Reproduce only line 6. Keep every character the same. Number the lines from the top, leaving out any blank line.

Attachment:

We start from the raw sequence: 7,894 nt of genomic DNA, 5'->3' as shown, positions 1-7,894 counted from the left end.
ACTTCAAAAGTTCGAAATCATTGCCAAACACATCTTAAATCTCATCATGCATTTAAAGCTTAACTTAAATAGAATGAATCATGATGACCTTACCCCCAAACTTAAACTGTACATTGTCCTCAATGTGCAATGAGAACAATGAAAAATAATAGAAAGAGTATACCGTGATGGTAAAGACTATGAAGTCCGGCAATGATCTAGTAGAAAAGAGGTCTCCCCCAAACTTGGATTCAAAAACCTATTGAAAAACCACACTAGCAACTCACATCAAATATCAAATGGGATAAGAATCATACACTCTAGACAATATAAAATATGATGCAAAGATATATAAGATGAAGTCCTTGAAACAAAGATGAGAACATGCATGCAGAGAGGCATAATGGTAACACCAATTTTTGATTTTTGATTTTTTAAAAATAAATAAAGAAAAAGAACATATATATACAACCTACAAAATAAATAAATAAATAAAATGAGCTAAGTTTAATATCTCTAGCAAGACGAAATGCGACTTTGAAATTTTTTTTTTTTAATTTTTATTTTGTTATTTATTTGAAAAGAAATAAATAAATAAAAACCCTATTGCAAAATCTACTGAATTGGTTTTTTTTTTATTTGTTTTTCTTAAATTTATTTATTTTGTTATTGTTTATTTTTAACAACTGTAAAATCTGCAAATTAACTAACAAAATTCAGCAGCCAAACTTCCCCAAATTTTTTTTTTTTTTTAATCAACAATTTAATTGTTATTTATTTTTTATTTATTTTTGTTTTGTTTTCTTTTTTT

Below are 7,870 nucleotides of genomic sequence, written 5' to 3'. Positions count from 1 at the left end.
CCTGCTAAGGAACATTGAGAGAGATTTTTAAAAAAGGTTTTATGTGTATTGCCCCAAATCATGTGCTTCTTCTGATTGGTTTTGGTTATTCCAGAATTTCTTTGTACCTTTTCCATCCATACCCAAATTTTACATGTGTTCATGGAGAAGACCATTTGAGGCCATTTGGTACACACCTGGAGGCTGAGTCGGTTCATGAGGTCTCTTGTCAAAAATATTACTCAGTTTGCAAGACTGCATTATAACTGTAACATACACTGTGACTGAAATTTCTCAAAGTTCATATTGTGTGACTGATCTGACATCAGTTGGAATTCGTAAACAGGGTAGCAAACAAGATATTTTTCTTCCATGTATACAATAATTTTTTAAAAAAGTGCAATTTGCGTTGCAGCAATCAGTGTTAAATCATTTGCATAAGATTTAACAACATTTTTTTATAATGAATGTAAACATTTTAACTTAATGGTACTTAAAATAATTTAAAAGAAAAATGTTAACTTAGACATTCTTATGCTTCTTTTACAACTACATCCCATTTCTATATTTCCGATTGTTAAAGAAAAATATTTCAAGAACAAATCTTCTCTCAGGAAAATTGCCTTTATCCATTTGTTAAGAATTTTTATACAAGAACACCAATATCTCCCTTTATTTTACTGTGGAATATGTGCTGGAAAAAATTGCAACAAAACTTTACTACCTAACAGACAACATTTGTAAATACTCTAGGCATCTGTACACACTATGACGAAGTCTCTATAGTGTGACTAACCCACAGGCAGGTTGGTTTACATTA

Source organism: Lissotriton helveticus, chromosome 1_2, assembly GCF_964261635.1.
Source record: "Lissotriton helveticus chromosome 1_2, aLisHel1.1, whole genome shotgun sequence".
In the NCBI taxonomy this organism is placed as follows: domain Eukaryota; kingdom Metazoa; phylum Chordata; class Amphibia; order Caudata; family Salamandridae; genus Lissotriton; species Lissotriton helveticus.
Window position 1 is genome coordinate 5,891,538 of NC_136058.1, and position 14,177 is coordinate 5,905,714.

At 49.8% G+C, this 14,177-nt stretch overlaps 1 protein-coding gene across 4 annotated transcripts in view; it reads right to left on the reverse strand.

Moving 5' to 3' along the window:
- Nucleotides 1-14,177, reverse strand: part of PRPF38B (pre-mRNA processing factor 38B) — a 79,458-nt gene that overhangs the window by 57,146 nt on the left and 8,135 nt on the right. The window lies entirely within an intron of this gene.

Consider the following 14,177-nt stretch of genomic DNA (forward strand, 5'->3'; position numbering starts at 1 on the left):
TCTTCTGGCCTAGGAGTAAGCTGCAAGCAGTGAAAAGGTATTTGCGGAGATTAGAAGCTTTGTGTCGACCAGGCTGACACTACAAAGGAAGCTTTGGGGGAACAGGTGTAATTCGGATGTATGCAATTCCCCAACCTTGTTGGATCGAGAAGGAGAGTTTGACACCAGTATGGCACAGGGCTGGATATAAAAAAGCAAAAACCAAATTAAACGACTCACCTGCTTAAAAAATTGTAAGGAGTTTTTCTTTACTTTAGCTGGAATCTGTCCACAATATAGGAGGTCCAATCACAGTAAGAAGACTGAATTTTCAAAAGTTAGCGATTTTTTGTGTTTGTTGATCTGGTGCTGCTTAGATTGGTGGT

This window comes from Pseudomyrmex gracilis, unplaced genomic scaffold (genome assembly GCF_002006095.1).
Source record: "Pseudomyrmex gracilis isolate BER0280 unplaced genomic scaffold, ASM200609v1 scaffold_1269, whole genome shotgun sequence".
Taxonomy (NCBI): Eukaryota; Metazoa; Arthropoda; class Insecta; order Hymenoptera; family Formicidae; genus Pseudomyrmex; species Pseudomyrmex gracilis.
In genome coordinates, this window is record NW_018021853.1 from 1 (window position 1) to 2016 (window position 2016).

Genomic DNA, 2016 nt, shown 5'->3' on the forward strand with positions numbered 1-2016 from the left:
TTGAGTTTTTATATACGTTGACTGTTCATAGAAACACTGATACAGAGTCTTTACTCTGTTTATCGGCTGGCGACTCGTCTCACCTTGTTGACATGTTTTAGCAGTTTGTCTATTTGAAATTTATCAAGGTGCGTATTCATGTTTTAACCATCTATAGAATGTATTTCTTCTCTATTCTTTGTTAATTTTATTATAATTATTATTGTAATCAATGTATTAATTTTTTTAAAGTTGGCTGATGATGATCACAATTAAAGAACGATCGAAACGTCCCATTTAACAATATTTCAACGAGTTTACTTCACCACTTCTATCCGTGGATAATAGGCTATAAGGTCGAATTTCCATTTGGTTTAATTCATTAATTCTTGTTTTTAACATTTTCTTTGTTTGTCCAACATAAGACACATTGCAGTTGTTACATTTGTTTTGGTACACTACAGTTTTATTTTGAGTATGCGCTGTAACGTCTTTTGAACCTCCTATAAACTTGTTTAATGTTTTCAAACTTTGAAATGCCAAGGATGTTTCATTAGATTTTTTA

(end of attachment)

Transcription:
Source record: "Lissotriton helveticus chromosome 1_2, aLisHel1.1, whole genome shotgun sequence".